Physical therapy practices in the neuromuscular area expanded significantly during the 1960s, with development of techniques for adults with stroke, cerebral palsy, and other disorders of the central nervous system. The cardiovascular/pulmonary area of practice also developed during this time, as advancements in medicine such as open heart surgery became more commonly practiced. In the orthopedic practice arena, total joint replacements developed in the 1960s created an additional need for postoperative physical therapy and introduced new options for patients with severe joint restrictions to live more independent and pain-free lives.

Physical therapists found new opportunities and more options to improve patient function with developments in interventions between 1950 and 2000. Technological advances provided new testing methodologies with more objective outcome measures, and new intervention methodologies expanded practice and the types of diseases and conditions that physical therapy could positively influence. Congress adopted the Education of All Handicapped Children Act (now known as the Individuals with Disabilities Education Act (IDEA) in 1975, creating new avenues for physical therapists within the public school system. In the early 1980s APTA adopted a policy indicating that physical therapy practice independent of practitioner referral was ethical as long as it was legal in the state. Having taken small steps over the previous 50 years to become more independent of the physician, this courageous step punctuated the professionalization of the physical therapist and resulted in states changing their practice acts to provide for the ability to practice without referral.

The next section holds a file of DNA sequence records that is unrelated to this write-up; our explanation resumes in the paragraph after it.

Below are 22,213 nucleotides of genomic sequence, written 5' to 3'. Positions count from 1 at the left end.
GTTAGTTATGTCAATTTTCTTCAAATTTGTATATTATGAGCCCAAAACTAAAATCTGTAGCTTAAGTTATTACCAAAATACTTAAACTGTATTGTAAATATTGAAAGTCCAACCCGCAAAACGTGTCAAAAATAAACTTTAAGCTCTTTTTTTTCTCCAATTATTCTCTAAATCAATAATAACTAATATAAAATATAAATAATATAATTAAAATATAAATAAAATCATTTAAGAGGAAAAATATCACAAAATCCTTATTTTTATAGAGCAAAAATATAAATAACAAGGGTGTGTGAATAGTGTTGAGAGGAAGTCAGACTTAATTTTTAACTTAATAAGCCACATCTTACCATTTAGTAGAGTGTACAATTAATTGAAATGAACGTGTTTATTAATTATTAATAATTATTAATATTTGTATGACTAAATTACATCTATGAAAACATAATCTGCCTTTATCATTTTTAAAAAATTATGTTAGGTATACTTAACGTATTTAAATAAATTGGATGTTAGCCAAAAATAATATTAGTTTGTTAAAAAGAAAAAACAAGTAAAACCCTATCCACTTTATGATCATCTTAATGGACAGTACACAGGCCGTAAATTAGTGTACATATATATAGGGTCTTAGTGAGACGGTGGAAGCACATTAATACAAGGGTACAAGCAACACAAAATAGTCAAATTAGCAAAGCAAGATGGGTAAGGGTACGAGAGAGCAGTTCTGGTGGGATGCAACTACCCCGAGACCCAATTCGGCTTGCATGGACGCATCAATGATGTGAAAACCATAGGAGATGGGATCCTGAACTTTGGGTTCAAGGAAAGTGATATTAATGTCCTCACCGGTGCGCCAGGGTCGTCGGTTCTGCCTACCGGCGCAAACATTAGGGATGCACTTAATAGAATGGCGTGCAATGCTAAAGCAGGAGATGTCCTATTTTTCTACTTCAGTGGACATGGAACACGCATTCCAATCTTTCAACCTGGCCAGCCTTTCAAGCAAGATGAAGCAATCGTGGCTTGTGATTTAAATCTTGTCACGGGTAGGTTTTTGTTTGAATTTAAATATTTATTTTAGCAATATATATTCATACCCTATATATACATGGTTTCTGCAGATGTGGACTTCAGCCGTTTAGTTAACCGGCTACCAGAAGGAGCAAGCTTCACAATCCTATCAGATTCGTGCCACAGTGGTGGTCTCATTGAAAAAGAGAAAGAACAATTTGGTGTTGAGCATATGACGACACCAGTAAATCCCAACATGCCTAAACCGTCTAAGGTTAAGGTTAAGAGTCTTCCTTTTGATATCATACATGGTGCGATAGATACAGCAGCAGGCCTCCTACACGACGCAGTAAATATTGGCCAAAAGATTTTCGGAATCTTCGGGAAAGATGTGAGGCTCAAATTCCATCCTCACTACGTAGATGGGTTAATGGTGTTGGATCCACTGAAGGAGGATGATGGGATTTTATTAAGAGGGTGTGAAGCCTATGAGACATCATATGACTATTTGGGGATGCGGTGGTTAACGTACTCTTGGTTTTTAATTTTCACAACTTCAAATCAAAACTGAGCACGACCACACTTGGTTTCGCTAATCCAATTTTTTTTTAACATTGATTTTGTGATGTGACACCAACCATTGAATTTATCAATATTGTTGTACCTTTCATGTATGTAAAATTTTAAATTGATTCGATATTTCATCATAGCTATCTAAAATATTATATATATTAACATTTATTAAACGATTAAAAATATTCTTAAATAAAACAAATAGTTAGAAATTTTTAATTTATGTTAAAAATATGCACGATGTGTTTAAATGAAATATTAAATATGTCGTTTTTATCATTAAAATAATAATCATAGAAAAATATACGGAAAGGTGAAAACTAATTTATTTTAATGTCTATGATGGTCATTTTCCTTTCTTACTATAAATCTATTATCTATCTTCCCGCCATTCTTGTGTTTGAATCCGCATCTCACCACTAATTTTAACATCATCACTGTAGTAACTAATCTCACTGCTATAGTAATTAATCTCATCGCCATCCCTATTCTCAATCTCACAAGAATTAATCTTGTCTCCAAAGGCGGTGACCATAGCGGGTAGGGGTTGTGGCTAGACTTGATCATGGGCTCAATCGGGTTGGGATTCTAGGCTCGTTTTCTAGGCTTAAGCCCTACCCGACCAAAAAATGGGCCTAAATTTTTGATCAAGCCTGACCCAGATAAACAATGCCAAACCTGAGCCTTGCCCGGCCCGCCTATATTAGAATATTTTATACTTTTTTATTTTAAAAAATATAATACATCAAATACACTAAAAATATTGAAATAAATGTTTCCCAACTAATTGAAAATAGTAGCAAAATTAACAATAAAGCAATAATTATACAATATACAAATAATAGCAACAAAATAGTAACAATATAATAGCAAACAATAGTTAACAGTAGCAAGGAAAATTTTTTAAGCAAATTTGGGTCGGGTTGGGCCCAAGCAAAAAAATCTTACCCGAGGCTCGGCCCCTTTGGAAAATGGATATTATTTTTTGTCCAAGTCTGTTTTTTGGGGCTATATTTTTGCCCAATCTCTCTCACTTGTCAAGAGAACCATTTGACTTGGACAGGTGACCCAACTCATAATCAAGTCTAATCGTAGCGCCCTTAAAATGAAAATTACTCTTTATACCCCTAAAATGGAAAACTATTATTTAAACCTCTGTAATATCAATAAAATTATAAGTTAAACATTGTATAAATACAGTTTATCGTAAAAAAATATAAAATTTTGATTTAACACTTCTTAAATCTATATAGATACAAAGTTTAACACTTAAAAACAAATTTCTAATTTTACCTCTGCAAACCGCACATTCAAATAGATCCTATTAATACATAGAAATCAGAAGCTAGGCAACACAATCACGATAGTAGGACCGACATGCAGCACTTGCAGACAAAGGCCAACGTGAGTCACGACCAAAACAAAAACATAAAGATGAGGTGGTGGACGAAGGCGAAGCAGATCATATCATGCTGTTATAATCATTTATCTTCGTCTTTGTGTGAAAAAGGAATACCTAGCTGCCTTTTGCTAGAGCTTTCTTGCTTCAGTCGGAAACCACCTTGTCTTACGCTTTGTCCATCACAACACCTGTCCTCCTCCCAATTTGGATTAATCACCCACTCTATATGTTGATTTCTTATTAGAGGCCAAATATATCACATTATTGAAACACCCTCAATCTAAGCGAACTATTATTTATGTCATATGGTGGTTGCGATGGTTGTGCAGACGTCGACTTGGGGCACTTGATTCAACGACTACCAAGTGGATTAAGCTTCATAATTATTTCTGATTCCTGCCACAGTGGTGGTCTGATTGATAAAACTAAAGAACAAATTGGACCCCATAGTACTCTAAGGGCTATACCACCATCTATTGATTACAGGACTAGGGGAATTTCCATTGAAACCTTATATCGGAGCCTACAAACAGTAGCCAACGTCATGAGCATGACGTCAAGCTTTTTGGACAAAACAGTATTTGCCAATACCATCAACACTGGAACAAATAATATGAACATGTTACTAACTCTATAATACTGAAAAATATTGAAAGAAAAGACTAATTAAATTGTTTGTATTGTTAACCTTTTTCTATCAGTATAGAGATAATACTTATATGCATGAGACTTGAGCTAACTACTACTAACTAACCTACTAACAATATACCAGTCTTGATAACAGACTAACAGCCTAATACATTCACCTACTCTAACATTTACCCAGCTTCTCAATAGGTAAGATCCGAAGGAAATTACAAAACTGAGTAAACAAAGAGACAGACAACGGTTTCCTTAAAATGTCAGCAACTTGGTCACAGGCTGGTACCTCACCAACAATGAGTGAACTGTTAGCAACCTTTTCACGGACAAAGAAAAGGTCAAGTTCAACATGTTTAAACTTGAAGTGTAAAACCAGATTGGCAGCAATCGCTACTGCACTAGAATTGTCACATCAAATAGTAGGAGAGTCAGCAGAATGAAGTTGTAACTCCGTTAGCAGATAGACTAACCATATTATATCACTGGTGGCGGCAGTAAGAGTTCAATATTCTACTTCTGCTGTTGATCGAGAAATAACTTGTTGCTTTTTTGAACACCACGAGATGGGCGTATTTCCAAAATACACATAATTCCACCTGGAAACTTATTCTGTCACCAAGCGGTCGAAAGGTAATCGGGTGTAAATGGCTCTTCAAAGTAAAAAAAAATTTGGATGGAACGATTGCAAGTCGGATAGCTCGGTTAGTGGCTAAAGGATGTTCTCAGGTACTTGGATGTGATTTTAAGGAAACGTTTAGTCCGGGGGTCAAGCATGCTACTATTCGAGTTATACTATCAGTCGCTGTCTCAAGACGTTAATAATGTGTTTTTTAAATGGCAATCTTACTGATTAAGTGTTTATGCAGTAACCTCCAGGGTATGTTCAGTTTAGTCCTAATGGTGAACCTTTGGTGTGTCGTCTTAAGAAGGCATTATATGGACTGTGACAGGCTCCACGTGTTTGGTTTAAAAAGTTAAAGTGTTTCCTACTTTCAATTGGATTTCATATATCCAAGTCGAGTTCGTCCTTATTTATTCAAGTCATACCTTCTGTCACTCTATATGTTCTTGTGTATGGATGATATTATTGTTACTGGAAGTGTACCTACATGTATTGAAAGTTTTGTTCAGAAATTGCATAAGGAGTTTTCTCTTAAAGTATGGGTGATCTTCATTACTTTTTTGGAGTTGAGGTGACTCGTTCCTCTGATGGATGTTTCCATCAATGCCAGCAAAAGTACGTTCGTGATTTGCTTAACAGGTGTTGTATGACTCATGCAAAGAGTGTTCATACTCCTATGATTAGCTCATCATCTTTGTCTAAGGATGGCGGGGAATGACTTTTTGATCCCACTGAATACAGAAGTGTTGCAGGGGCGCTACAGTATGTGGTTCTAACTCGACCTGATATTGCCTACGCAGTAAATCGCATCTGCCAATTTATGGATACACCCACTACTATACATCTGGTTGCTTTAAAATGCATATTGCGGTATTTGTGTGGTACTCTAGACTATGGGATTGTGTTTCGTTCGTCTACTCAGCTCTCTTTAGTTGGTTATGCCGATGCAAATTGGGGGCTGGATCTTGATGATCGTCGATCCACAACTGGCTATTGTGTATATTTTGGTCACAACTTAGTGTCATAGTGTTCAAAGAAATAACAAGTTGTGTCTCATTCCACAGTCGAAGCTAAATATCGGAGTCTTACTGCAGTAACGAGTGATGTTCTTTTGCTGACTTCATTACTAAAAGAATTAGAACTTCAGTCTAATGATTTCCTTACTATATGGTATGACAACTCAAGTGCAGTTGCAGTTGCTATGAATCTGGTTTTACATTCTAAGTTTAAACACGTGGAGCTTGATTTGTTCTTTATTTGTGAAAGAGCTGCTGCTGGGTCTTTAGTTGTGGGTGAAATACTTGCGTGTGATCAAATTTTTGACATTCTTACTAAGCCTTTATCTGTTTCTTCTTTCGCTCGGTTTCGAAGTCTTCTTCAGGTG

Significant changes in our country’s health care delivery system throughout the 1990s, influenced the practice of physical therapy in ways that continue today. Managed care, the role of insurers in determining care, corporate and physician ownership of physical therapy services, the Balanced Budget Act of 1997, the Medicare Prospective Payment System (PPS), and the Medicare cap on physical therapy services implemented in 1999 challenged and continue to challenge physical therapists to provide quality services to patients.

The Present and Future

In the 21st century, the profession has continued to grow substantially, by further developing the scientific basis for its services, and by creating entry-level education standards to meet the demands of today’s health care system. This vital work will continue as the health care system is reformed.

Today’s physical therapy profession boasts confident, accomplished, professional practitioners on the cutting edge of health care, and it consistently ranks as one of the nation’s most desirable careers.  These practitioners help individuals of all ages to have optimal functioning and quality of life, while ensuring patient safety and applying evidence to provide efficient and effective care. Extensive education, clinical expertise, and "hands on" approach give Physical Therapist a unique, individualized approach. When you are in the hands of a physical therapist, you have a plan of care that is safe and appropriate and customized to meet your individual needs.